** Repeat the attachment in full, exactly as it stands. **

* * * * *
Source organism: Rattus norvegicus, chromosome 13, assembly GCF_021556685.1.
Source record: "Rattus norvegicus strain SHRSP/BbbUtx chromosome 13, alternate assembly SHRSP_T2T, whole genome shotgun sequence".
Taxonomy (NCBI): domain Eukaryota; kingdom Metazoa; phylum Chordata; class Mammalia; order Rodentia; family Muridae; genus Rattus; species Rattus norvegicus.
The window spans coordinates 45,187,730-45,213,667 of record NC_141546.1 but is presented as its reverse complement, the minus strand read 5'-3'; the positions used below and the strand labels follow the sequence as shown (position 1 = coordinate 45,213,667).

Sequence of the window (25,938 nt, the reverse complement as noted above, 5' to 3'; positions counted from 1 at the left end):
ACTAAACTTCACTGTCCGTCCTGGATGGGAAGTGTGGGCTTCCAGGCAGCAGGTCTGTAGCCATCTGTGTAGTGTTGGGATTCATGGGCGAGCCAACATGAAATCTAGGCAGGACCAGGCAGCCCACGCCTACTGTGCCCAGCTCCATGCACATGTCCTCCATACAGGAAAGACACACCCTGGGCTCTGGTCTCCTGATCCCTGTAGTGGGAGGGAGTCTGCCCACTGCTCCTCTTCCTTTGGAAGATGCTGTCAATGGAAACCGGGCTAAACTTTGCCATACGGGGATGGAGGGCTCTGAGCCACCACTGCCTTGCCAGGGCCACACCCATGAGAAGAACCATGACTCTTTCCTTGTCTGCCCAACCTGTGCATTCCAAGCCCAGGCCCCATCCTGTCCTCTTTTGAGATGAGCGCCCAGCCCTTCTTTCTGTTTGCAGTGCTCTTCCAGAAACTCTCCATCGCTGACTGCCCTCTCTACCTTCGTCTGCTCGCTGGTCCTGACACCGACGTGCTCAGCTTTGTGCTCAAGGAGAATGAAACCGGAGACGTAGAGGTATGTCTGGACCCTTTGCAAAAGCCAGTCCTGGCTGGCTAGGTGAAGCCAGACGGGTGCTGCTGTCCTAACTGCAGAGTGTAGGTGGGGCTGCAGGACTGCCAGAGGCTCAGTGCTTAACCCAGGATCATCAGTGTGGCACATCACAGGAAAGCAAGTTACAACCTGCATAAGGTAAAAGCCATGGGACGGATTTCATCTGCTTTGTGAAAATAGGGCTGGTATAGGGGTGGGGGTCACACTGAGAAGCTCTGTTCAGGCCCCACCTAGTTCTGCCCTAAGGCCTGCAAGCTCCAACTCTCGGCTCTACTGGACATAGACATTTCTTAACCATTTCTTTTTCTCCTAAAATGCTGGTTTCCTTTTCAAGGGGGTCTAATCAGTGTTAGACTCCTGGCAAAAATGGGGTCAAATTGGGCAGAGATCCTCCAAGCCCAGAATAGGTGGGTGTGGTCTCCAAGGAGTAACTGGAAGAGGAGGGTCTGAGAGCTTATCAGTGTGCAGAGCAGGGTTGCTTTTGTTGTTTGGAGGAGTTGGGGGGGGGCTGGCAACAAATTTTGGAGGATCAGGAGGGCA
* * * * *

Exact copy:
Source organism: Rattus norvegicus, chromosome 13, assembly GCF_021556685.1.
Source record: "Rattus norvegicus strain SHRSP/BbbUtx chromosome 13, alternate assembly SHRSP_T2T, whole genome shotgun sequence".
Taxonomy (NCBI): domain Eukaryota; kingdom Metazoa; phylum Chordata; class Mammalia; order Rodentia; family Muridae; genus Rattus; species Rattus norvegicus.
The window spans coordinates 45,187,730-45,213,667 of record NC_141546.1 but is presented as its reverse complement, the minus strand read 5'-3'; the positions used below and the strand labels follow the sequence as shown (position 1 = coordinate 45,213,667).

Sequence of the window (25,938 nt, the reverse complement as noted above, 5' to 3'; positions counted from 1 at the left end):
ACTAAACTTCACTGTCCGTCCTGGATGGGAAGTGTGGGCTTCCAGGCAGCAGGTCTGTAGCCATCTGTGTAGTGTTGGGATTCATGGGCGAGCCAACATGAAATCTAGGCAGGACCAGGCAGCCCACGCCTACTGTGCCCAGCTCCATGCACATGTCCTCCATACAGGAAAGACACACCCTGGGCTCTGGTCTCCTGATCCCTGTAGTGGGAGGGAGTCTGCCCACTGCTCCTCTTCCTTTGGAAGATGCTGTCAATGGAAACCGGGCTAAACTTTGCCATACGGGGATGGAGGGCTCTGAGCCACCACTGCCTTGCCAGGGCCACACCCATGAGAAGAACCATGACTCTTTCCTTGTCTGCCCAACCTGTGCATTCCAAGCCCAGGCCCCATCCTGTCCTCTTTTGAGATGAGCGCCCAGCCCTTCTTTCTGTTTGCAGTGCTCTTCCAGAAACTCTCCATCGCTGACTGCCCTCTCTACCTTCGTCTGCTCGCTGGTCCTGACACCGACGTGCTCAGCTTTGTGCTCAAGGAGAATGAAACCGGAGACGTAGAGGTATGTCTGGACCCTTTGCAAAAGCCAGTCCTGGCTGGCTAGGTGAAGCCAGACGGGTGCTGCTGTCCTAACTGCAGAGTGTAGGTGGGGCTGCAGGACTGCCAGAGGCTCAGTGCTTAACCCAGGATCATCAGTGTGGCACATCACAGGAAAGCAAGTTACAACCTGCATAAGGTAAAAGCCATGGGACGGATTTCATCTGCTTTGTGAAAATAGGGCTGGTATAGGGGTGGGGGTCACACTGAGAAGCTCTGTTCAGGCCCCACCTAGTTCTGCCCTAAGGCCTGCAAGCTCCAACTCTCGGCTCTACTGGACATAGACATTTCTTAACCATTTCTTTTTCTCCTAAAATGCTGGTTTCCTTTTCAAGGGGGTCTAATCAGTGTTAGACTCCTGGCAAAAATGGGGTCAAATTGGGCAGAGATCCTCCAAGCCCAGAATAGGTGGGTGTGGTCTCCAAGGAGTAACTGGAAGAGGAGGGTCTGAGAGCTTATCAGTGTGCAGAGCAGGGTTGCTTTTGTTGTTTGGAGGAGTTGGGGGGGGGCTGGCAACAAATTTTGGAGGATCAGGAGGGCA